Help! Pfizer is discontinuing the glaucoma medication echothiophate iodide. It is the only one that works for me.
Entering edit mode
6 weeks ago

From a member of a glaucoma support group who asked for help spreading the word on this:

Hello, my now-adult son is reliant on echothiophate iodide to control his aphakic glaucoma. Pfizer is discontinuing, and there is no other manufacturer for it or any alternative drug with the same mechanism of action.

Pfizer's decision to discontinue the only medication that controls my son's aphakic glaucoma has been devastating beyond words.

My son’s ophthalmologist is a super specialist in pediatric glaucoma. Secondary Aphakic glaucoma poses unique challenges. it’s a very different kind of glaucoma.

Most glaucoma drops work by either reducing aqueous production, or increasing drainage. In contrast, echothiophate Iodide works mechanically on the trabecular meshwork. I believe that Pilocarpine is similar, though my son’s ophthalmologist believes it has drawbacks beyond the fact that it must be used 4 times per day.

When I say that “no other medication” works for for my son….. he is on CoSopt, which as you are probably aware is a combo medication that both decreases aqueous production and increases outflow. My son’s doctor has added many other additional meds over the years that also work the same way— additively. But it was never enough. His pressures stayed over 20— up to 30+, until the use of echothiophate iodide.

My son’s doctor, and a small group of other pediatric glaucoma specialists, have looked worldwide for this medication, and they have been unable to find it.

medications glaucoma echothiophate-iodide • 93 views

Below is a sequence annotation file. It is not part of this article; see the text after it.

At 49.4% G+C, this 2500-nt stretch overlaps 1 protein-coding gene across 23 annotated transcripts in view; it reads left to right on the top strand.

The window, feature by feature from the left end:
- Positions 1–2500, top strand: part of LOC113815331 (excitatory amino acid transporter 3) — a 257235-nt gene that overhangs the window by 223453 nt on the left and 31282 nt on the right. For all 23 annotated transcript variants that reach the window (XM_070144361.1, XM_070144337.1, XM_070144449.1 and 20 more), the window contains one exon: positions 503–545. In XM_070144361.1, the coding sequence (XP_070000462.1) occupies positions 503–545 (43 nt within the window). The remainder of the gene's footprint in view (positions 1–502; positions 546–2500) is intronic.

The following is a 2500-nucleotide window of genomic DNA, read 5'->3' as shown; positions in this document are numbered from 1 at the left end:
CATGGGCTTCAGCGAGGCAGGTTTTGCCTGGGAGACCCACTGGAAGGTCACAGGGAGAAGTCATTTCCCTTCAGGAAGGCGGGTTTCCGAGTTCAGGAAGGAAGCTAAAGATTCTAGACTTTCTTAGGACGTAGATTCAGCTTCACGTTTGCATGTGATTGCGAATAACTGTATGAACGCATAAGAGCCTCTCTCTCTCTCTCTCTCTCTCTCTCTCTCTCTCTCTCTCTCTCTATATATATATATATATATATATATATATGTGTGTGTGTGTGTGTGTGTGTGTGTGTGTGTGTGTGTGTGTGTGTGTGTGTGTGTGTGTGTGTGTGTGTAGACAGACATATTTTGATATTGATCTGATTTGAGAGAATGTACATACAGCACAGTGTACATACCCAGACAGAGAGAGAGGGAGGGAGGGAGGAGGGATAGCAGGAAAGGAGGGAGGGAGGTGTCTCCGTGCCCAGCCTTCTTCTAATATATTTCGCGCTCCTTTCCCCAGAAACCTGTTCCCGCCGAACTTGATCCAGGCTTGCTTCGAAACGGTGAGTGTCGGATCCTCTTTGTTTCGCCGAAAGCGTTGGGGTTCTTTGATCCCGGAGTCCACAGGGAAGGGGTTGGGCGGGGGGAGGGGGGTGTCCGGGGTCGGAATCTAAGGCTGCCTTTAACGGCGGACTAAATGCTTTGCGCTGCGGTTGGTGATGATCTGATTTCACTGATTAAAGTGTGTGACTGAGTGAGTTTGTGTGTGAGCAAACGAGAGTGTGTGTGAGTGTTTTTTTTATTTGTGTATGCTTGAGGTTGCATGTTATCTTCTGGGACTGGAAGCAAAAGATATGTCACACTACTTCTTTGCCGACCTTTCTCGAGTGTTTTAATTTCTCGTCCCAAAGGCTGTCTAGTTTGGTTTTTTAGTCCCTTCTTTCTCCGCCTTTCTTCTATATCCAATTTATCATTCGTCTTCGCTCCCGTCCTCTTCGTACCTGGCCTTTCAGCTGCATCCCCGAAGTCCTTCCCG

Entering edit mode
6 weeks ago
david 2.5k

Answer supplied by Hank:

Hi all. I'm an OHTN patient with a family history of glaucoma. I was active in online glaucoma support groups many years ago. 

I found out that a compounding pharmacy in NY can provide echothiophate iodide, which is known commercially as phospholine iodide (PI).

The same compounding pharmacy also provides Carbachol, which may be the best alternative if taken 3 times a day. I used 3% Carbachol in combo with Azopt for about a month the last time echothiophate iodide was unavailable and that seemed to work. But nothing beats echothiophate iodide!

That said, Alcon has stopped making Carbachol, except for the injectable preparation which is much too weak for external use. This is why the discontinuation of echothiophate iodide is such a problem.

This pharmacy should be able to help:

Westchester Compounding Pharmacy. Their number is 914-200-1222 and email is [].

Please spread the word because this is not a well-known source. They say they get the dry echothiophate iodide from the same source as Pfizer and have been making the mixed solution for years. Let's hope they keep doing it!

Hope this helps,

Entering edit mode
6 weeks ago

Good news: Westchester Compounding Pharmacy in NY has ordered enough of the active ingredient to make about 1,000 bottles of echothiophate iodide solution. For those who'd like to read more about this drug, here's a study from 2004 that shows why it's an essential medication for some folks:

Echothiophate iodide for uncontrolled glaucoma in aphakia and pseudophakia

As you can see, since at least 2004, the primary supplier has been trying to take this drug off the market. Shame on them but they are not the only game in town.

Many thanks to those who started the petition to get Pfizer to keep their version on the market, and to the reporter in CT who publicized it! This is how the pharmacy became aware of the need, and was able to make themselves known. I am not affiliated with them, but I believe they are legitimate based on conversations I've had with them. I'm asking my ophthalmologist to order me a bottle this week.

Westchester Compounding Pharmacy can be reached at 914-200-1222 website:


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